People are still struggling and dying and coping with the the horror of what Covid’s left behind. I don’t mean to sound like it’s over, I know that for many it is not. But for now, for me, there is an after-glow that’s risen up and my eyes are wide open to it.
(I wrote this yesterday, but had a ridiculous wordpress virus and had to download new software, but first delete like a billion gigabytes or what the hell ever they are before it would even download. First world problems, but hellish, nonetheless.)
I just walked the dog, and proceeded to have a toasted gluten free english muffin with mozzarella cheese for breakfast (I could eat one of these every hour all day long–isn’t melted cheese the best….and if you add some avocado…and a little bit of Trader Joe’s Everything But the Bagel and maybe a slice of bacon, and some tomato….but I digress), and I am sitting here in my office, in deep in thought about how to describe a contractor’s invention for keeping basements dry (very sexy work today) when my phone flashes, “Breaking News: “At least four dead in 2nd mass shooting in Chicago in four days.”
As my eyes scroll through this message, my brain fast forwards to where this happened, geographically. This is what I do everytime we have a shooting–I don’t want to see the word “California,” where my son lives. Even if it is on the other side of the state, I worry he might have somehow found himself there, which is about as unlikely as Chip and Joanna Gaines doing an ugly renovation. When I saw it was in Chicago, I went back to my work.
But then I was all like, WHAT ARE YOU DOING?
YOU JUST READ THAT FOUR PEOPLE WERE DEAD AND YOU JUST WENT BACK TO YOUR WORK, LIKE YOU’D JUST READ JLO WAS ENGAGED AGAIN. I had to smack myself and remember that these are people just like me with families and friends and lives and hopes and dreams and jobs and favorite foods, like mozzarella on english muffins. These shootings have become so frequent that even, I, an overly sensitive type, is beginning to become jaded. Hard stop, right there. I just can’t allow myself to let this kind of news stop meaning anything. I can’t allow myself to forget that this is bat shit craziness and we all need to remember that gun violence is killing people exactly like you and your kids.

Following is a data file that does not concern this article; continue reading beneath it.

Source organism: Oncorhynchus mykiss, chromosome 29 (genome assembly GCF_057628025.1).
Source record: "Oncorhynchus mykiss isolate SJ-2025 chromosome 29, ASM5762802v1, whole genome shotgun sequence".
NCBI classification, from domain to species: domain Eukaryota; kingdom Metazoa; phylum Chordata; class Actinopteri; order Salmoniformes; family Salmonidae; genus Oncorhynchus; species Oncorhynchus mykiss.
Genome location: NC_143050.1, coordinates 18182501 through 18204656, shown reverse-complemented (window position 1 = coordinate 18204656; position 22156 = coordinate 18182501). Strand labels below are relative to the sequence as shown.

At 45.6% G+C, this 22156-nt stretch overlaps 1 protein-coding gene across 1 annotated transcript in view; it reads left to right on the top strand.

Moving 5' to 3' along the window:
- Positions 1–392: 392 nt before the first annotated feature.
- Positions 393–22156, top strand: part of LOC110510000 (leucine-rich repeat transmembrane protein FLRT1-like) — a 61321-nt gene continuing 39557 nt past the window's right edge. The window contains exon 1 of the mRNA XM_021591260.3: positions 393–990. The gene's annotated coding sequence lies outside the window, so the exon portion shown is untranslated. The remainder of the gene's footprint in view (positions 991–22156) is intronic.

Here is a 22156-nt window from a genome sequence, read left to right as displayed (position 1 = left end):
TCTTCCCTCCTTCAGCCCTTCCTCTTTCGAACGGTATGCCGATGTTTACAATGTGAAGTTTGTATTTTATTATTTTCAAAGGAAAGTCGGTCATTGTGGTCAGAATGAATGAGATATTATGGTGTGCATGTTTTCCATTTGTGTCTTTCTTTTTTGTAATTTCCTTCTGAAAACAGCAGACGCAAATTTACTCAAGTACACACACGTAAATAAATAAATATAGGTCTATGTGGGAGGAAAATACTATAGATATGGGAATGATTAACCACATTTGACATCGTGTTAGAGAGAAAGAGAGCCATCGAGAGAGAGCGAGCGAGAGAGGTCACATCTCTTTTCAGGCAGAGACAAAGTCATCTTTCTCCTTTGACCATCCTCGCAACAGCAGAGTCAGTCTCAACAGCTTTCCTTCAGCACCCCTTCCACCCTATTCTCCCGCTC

This is how it is now. The shootings are more and more frequent. This CNN article says as of this weekend, there have been 272 mass shootings in 2021 so far. And since it was published 23 hours ago, that didn’t include the Chicago shooting I just read about. And by the end of the day, or week, who knows how much that number will increase. But you know, I have to figure out how to explain my client’s innovative technique to keep basements everywhere dry, so I’ll just carry on.
The other night we just so happened to watch Us Kids, an extraordinary documentary on the gutsy, resilient, fucking spectacular students from Stoneham Douglas High School in Florida, who became gun activists (after losing 17 and having 17 others injured during a mass shooting at their school. The movie documents them traveling all over the country with their message and first hand experience of gun violence. It’s quite impressive what these kids did and continue to do. And the director does a great job of making you feel the exhaustion these kids experience. (I felt so much gratitude toward these students, who were brave enough to make noise, to try and challenge the status quo, to push for laws by sharing their story). And as we watched, utterly blown away by their tenacity, we all said the same thing at the end of the movie. AS MUCH AS THESE KIDS HAVE DONE, THERE HAS STILL BEEN NO LEGISLATION THAT’S MADE GUNS ANY HARDER TO OBTAIN.
Yeah, what am I even saying that everybody, including me hasn’t said before.
But when will it be too much? Do we have no bottom? who will have to die in a mass shooting for anything to change? Have you already started to ignore the breaking news that details another mass shooting? I will not allow myself to be become inhuman. i will force myself to remember that every life taken is a life like my own.